I’m on muscle relaxers today for my sciatic nerve pain, which has come roaring back after taking a four-year hiatus. Intense pain makes a person lose their sense of humor, quickly. This physical pain seems to be an appropriate crescendo to the tragedies I’ve witnessed this past month to people around me. It’s as if their collective emotional pain has settled in my left leg as a reminder.
From my college friend’s sudden loss of her 16-year-old son, to my father’s brother who died a week ago, to my confidante and neighbor who has pancreatic cancer and may be dead by this summer, it seems like death is all around me lately.
And my own physical pain lingers with me all day, making me feel much older than I am.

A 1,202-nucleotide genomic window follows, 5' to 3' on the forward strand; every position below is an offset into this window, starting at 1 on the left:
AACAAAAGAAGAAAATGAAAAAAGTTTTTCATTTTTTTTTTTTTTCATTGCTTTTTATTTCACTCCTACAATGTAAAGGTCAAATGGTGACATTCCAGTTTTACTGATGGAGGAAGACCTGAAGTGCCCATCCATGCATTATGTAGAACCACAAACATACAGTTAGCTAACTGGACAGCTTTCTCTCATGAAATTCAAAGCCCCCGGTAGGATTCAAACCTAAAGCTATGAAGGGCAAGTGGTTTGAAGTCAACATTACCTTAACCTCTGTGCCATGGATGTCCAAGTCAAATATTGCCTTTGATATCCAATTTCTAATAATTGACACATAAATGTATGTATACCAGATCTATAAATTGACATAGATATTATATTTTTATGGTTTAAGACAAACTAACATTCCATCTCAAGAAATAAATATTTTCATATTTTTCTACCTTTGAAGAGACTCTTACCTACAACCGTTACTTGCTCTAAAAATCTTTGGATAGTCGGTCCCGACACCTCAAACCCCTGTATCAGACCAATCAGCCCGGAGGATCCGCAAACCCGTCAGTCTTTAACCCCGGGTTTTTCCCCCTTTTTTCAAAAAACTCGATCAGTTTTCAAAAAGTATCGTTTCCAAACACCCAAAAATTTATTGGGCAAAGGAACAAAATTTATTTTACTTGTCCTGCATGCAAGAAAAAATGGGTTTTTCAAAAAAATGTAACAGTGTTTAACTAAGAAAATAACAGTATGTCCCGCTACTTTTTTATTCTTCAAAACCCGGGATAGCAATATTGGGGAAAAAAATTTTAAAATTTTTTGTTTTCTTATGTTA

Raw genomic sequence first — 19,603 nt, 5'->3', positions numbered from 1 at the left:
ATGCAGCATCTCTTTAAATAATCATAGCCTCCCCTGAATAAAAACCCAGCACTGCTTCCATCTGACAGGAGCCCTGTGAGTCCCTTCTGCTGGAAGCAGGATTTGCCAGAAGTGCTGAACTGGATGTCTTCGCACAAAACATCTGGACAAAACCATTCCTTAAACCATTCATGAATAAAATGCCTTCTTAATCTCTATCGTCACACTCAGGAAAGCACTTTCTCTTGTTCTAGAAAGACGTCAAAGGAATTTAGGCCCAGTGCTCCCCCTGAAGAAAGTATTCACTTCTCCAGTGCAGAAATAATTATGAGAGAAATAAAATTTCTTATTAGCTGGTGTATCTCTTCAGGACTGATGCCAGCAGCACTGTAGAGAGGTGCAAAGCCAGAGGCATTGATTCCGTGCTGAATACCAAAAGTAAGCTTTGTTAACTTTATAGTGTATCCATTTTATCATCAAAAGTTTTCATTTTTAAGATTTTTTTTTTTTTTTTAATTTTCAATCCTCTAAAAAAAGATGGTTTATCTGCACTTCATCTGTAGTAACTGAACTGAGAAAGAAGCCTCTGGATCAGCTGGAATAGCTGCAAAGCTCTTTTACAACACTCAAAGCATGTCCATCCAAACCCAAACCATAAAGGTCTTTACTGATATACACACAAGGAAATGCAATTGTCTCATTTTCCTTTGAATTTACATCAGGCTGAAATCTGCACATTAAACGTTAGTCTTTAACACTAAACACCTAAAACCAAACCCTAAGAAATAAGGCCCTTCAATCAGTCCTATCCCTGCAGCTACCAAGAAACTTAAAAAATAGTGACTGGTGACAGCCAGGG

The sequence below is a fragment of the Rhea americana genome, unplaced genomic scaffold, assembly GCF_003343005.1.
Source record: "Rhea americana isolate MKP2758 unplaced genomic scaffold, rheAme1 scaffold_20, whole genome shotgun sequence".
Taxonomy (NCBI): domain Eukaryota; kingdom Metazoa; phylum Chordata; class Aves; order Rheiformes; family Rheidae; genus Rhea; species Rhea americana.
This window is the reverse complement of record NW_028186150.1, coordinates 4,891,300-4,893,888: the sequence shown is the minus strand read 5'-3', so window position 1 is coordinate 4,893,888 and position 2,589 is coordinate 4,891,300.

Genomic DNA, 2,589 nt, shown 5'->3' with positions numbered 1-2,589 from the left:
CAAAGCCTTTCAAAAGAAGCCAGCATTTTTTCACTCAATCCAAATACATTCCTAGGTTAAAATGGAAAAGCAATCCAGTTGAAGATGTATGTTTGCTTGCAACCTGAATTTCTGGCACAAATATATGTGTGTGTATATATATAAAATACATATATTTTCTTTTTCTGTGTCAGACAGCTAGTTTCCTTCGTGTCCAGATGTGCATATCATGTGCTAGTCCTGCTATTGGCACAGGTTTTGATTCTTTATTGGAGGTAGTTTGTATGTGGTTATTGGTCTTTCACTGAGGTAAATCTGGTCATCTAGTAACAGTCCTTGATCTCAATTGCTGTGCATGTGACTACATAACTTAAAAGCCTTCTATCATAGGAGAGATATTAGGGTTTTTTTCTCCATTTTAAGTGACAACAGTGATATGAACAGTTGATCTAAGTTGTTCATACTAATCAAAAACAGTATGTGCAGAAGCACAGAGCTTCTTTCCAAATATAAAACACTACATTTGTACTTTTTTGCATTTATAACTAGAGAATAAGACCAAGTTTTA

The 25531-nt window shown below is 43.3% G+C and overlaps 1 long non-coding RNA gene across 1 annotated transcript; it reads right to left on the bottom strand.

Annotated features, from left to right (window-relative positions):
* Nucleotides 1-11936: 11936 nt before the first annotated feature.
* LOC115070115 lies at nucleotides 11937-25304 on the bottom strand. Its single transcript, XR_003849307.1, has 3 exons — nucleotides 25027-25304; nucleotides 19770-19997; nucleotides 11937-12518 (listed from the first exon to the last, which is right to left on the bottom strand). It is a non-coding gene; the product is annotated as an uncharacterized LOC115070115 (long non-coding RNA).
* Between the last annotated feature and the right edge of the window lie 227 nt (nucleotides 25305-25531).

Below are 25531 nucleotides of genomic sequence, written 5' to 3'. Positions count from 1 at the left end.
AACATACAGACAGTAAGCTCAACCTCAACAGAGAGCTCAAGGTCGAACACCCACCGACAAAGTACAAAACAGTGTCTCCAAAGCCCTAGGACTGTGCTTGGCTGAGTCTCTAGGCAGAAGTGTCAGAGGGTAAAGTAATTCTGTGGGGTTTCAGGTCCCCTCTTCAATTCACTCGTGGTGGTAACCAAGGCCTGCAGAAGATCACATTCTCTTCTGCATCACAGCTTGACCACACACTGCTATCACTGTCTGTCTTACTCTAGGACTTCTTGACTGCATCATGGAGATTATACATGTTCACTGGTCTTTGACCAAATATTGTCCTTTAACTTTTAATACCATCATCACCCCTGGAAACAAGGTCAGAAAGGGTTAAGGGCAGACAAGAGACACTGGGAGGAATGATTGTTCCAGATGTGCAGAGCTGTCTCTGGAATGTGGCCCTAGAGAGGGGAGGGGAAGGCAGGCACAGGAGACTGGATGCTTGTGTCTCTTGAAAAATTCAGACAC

Since I was raised in the church, I think about the story of Job in the Bible about human suffering, but the Job story isn’t helping me today, nor is the popular AA mantra “this too shall pass,” or the Buddhist notion of radical acceptance.
Nothing is helping me today, and it’s difficult right now to appreciate the tulip bulbs popping up in the front yard, or my giggling daughter while I curled her hair for the first time tonight, or the glorious sunrise over the Smoky Mountains yesterday, or the hot, steaming coffee I drank as I lay in bed this morning.
My favorite line in Alice Walker’s The Color Purple is “I think it pisses God off when you walk by the color purple in a field and don’t notice it.”
But, must we always notice the beauty? Must we always look on the bright side? Is it okay to just feel sad for a bit?
Because, today, people all around me are hurting, and my good friend is rapidly dying, and I’m not thinking of pretty flowers.